Opinion

Ian Bremmer

China and America’s related, but inverse, dilemmas

By Ian Bremmer
July 3, 2013

As protests sweep the developing world and Europe struggles through an austerity hangover, China and the U.S., relative to their peers, look like the best in class. They are both comfortable with their modest growth rates (compared to their norms of the past decade), and insulated from the kind of social unrest we are seeing in Egypt, Turkey or Brazil. But both countries have a deeper intractable challenge that will, in the longer-term, get worse. What’s interesting is that they’re the inverse of each other: in the U.S., wealth and private sector interests capture the political system. In China, politicians capture the private sector and the wealth that comes with it.

The U.S.’s struggles with lobbying, pork-barrel spending, and the corporate sector’s general overlord status in Washington are well documented. Campaign finance reform is long past. Corporate personhood is well-entrenched. Super PACs are ascendant. A representative democracy is being crowded out by a capitalist one.

The cycle is hard to break. Politicians’ interests become aligned with those of the corporations that help them get elected. But even more troubling is that so many American politicians are gearing up to join the lobbying machine after they retire from government. In 1974, 3 percent of retiring members of Congress became lobbyists. Today, the figure stands at half of senators, and 42 percent of the House.

China has a related but different problem: its politicians control too much of the money themselves. Politicians and elites in China enrich themselves, their friends, and their families by managing and siphoning China Inc. — China’s state capitalist enterprise. Chinese industry is controlled by the state, and thus it’s the property of the people who run the state. Last year, state-owned enterprises and affiliated businesses accounted for over half of Chinese economic output and employment. There were 70 mainland Chinese companies on the 2012 Fortune Global 500 list; 65 of those were state-owned.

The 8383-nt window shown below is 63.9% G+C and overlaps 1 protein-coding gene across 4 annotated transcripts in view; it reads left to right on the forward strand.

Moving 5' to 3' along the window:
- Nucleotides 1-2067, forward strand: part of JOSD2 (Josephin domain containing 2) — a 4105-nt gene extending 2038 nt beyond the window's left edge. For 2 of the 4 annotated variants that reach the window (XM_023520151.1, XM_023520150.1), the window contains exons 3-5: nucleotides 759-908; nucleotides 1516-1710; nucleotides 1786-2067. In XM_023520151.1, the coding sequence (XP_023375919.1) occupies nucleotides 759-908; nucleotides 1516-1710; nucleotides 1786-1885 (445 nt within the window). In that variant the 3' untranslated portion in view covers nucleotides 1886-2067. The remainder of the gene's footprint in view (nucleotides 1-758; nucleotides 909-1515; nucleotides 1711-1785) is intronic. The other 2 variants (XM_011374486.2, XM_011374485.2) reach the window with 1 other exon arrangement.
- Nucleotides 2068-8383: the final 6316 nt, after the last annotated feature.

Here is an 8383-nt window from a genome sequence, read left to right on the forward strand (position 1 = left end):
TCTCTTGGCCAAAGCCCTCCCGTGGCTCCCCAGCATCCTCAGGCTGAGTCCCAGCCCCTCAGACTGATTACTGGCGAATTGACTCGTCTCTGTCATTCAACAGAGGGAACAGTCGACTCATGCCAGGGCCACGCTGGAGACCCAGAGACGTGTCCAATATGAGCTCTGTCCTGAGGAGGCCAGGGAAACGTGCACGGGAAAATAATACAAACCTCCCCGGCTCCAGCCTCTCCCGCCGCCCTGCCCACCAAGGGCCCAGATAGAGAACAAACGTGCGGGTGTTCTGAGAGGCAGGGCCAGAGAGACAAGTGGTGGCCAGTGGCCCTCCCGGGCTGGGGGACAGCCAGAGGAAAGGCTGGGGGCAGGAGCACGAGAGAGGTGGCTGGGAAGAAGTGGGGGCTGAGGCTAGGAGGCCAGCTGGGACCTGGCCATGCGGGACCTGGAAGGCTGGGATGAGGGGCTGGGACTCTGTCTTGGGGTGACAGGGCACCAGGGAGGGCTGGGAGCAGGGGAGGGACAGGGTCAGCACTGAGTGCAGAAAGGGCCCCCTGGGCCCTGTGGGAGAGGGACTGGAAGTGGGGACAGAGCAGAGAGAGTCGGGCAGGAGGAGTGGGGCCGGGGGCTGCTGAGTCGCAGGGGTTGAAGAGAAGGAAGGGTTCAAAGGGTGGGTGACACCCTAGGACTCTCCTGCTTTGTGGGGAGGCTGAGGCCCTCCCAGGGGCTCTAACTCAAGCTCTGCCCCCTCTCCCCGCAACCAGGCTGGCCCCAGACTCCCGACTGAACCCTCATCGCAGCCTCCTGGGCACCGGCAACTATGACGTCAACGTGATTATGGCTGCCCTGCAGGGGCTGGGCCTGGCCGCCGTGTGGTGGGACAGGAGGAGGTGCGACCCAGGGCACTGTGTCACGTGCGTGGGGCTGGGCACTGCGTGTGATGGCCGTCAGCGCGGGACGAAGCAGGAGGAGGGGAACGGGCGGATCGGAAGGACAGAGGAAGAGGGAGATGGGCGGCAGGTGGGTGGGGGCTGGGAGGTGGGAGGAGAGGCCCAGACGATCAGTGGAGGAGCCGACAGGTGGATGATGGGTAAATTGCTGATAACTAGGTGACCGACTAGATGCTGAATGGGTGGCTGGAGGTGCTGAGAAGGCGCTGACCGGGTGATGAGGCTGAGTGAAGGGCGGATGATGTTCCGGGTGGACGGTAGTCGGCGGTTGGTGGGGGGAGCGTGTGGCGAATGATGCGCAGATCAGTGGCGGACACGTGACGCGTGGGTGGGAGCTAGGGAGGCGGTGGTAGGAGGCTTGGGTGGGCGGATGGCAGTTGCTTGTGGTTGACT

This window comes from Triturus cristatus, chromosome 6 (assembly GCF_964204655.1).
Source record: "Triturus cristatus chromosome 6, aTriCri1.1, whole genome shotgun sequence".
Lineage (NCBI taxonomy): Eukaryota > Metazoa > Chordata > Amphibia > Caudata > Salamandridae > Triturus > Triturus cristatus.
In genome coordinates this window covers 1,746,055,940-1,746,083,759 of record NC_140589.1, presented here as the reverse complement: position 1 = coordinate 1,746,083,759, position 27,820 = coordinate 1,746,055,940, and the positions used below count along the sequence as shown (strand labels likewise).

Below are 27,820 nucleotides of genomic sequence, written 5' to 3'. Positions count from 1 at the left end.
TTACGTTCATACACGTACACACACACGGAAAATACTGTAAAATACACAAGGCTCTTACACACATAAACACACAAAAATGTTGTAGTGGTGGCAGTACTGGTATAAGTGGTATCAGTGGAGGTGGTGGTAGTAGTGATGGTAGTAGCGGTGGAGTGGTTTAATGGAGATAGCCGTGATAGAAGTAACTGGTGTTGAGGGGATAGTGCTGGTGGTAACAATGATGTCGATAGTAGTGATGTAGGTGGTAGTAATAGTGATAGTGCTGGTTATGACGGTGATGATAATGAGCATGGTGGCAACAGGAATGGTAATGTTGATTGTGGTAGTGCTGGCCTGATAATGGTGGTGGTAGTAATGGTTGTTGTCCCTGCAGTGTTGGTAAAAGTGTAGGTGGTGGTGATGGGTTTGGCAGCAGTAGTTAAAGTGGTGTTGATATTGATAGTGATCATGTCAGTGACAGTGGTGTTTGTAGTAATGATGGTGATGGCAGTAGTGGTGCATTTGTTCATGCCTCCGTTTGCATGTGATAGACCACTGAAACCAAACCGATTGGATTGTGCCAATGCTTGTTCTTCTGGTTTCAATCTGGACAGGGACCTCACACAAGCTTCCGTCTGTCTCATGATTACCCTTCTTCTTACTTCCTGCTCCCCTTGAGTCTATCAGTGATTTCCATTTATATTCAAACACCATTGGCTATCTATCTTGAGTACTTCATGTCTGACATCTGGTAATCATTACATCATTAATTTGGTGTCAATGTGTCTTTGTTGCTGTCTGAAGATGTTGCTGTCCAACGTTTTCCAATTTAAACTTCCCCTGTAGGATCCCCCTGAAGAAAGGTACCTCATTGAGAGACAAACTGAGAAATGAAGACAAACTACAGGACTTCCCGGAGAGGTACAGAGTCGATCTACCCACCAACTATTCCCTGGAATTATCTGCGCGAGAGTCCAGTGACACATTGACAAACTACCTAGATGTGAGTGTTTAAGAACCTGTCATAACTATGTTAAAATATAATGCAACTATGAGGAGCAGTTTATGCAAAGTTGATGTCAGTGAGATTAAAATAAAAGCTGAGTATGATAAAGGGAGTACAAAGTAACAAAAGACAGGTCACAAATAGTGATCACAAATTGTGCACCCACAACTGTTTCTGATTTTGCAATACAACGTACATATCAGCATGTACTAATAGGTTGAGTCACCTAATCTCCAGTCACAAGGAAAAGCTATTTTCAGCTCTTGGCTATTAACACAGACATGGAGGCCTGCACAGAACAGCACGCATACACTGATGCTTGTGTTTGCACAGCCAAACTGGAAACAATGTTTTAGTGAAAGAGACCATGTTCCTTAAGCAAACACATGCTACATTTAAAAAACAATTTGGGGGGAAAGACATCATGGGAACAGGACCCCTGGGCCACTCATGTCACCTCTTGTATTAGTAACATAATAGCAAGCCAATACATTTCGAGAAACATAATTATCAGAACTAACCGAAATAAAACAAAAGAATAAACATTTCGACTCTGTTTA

As an example, look no lower than China’s People’s Congress. The United States’ House of Representatives and Senate has no billionaires. China’s parliament has 83. According to Bloomberg, “The richest 70 members of China’s legislature added more to their wealth last year than the combined net worth of all 535 members of the U.S. Congress, the president and his Cabinet, and the nine Supreme Court justices.” If you’re part of the state, state capitalism is the best — even if the system is centralized, corrupt and calcified.

That is where China’s trouble is: its inability to create a robust industrial sector that can spread the wealth. It’s leading to severe income inequality. Reliable financial metrics can be hard to come by in China, but a survey by a Chinese university suggests the wealth gap is now well above the world’s average and “10 percent of Chinese households held up to 57 percent of all disposable income.”

Income inequality is of course a problem in the U.S. as well. Just this week, the New York Times reported on how medical and pharmaceutical companies have ensured that giving birth in America is costlier than anywhere else in the world. Yet the country is still sufficiently stable, resilient and wealthy. America’s poor people are still well-to-do from a global perspective. China’s? Less so. One in ten Chinese live on the equivalent of $1.50 a day or less. In other emerging markets this has (and is) leading to mass protest. But in China what can be done to placate the masses when it comes to corruption?

Xi Jinping is very popular, and he’s eager to make a show of addressing political corruption. He announced a fight against the “four forms of decadence” — formalism, bureaucracy, hedonism and extravagance. The party leadership may be priming itself for a purge — locating local and midlevel officials that are low-hanging fruit: people they can make a public example of without impacting the top of the pyramid. As for the wealthiest, they are undergoing a PR campaign of sorts, trying to display more modesty. (China’s foreign minister just traded in his Audi for the same domestic model that Mao used to drive around in.) Make no mistake — these actions are largely cosmetic. They mitigate public dissent in the short-term, but they don’t get at the root of the problem. Why is that? China’s leaders can’t fundamentally go after the problem because the problem is them.